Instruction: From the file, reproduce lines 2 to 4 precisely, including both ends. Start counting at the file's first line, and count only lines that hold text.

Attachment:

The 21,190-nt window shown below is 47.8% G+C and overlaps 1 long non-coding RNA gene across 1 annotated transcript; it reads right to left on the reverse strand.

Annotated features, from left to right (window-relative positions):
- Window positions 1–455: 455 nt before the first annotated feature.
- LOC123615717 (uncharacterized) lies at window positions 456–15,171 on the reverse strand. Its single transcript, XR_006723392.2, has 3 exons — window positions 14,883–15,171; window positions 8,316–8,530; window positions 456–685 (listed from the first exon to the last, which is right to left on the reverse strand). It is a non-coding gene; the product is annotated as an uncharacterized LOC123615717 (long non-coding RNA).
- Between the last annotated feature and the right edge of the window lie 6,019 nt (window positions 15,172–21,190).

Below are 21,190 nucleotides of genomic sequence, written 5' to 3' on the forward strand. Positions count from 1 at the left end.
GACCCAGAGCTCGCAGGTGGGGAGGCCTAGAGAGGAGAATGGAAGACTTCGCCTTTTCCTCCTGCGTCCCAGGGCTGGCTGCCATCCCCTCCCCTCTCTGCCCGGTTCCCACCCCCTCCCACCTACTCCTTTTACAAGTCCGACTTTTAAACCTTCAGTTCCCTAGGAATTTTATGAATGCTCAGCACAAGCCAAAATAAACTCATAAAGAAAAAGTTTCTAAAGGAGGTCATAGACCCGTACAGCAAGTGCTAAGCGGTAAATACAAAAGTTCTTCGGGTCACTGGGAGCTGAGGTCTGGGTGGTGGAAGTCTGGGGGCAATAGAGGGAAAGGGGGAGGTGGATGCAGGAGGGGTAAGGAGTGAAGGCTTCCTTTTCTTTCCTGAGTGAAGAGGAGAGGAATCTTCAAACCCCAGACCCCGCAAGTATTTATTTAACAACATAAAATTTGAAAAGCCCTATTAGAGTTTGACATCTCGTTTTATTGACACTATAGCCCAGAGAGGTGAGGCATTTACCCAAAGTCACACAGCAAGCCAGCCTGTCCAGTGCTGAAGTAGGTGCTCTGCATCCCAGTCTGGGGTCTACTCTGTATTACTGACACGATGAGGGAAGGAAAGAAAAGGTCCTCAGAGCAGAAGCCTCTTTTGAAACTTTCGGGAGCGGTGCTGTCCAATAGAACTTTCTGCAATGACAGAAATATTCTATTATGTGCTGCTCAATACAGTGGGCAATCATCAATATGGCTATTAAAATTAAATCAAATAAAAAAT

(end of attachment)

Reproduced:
Annotated features, from left to right (window-relative positions):
- Window positions 1–455: 455 nt before the first annotated feature.
- LOC123615717 (uncharacterized) lies at window positions 456–15,171 on the reverse strand. Its single transcript, XR_006723392.2, has 3 exons — window positions 14,883–15,171; window positions 8,316–8,530; window positions 456–685 (listed from the first exon to the last, which is right to left on the reverse strand). It is a non-coding gene; the product is annotated as an uncharacterized LOC123615717 (long non-coding RNA).